Once employees accept a relocation, they receive an introductory phone call from the provider. If they opt to use the financial counseling service, they are then sent a financial questionnaire, which they complete and return to the provider, who then drafts a 10-year cash-flow analysis.

The analysis takes a variety of factors into account, beginning with the employee's and spouse's income, and extending to investments, discretionary spending and inflation rates. The employee is also asked about additional factors that could potentially impact personal finances -- an upcoming wedding, an elderly parent in need of care, children who will soon be entering college, etc.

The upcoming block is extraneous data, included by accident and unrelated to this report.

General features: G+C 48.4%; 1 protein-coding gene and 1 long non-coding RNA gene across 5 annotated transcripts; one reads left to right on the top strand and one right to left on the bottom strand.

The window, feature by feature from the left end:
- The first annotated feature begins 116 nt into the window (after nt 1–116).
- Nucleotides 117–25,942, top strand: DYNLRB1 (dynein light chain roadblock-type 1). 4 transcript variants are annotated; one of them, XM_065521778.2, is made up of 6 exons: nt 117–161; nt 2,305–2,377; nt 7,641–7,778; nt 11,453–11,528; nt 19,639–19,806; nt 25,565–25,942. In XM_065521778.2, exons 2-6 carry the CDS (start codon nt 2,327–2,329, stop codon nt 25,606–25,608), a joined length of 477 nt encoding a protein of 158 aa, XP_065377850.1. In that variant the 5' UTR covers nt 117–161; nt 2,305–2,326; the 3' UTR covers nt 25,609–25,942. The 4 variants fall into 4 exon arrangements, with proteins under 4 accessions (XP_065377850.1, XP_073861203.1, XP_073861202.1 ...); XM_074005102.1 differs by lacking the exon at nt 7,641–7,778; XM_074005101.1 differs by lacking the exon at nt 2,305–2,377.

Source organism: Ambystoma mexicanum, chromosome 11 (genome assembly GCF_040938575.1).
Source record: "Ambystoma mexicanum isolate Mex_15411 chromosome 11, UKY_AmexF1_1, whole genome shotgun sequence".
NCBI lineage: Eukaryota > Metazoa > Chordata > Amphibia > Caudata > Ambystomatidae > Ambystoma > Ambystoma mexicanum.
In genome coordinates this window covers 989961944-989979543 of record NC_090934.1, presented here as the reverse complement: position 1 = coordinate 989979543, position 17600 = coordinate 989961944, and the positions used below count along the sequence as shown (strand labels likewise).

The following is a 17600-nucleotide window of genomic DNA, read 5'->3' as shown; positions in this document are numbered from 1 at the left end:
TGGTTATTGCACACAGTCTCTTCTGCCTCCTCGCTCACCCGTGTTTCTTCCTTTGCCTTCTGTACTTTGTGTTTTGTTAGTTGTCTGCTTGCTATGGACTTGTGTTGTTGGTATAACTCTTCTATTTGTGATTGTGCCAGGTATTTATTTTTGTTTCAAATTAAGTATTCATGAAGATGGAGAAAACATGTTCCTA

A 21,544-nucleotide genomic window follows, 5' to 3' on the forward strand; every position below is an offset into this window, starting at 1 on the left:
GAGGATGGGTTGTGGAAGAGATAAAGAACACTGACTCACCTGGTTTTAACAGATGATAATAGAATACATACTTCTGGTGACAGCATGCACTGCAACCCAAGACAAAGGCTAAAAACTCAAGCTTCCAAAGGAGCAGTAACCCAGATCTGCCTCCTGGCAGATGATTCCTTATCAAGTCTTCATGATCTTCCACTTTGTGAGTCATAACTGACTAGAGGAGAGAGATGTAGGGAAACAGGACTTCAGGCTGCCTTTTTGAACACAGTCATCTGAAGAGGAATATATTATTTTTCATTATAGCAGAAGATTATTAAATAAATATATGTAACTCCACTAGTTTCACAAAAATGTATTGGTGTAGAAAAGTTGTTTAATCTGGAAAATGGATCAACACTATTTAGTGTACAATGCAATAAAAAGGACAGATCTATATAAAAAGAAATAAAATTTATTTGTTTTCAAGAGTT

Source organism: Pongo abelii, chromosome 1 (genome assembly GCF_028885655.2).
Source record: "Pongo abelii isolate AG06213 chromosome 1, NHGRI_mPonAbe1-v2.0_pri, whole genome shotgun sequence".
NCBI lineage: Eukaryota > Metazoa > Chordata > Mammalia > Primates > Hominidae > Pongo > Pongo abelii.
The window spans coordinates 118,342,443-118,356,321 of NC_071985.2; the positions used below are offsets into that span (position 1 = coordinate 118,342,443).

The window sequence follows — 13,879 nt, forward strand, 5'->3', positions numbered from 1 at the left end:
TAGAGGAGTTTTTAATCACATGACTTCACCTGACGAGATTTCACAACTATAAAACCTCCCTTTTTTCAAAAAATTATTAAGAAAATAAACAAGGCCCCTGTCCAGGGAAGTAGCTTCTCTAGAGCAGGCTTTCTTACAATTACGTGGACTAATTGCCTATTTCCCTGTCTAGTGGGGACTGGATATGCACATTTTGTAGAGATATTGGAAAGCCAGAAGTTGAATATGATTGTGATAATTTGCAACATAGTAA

A final written report is mailed to employees, who are then encouraged to call the provider with any questions or to discuss their financial options. GM pays for up to four hours of counseling. Today, only half of eligible employees take advantage of the benefit. According to Pickens, those who have used the service have been extremely satisfied with the results, with no one rating it lower than four on a five-point scale. Pickens feels that's because it helps employees feel more confident they have made the right choice.

"Relocation is a very stressful time," she says. "If the employees can go into it feeling a little more comfortable that this is a good move for them and that they are going to be OK financially, it makes for a better transferee and a better worker."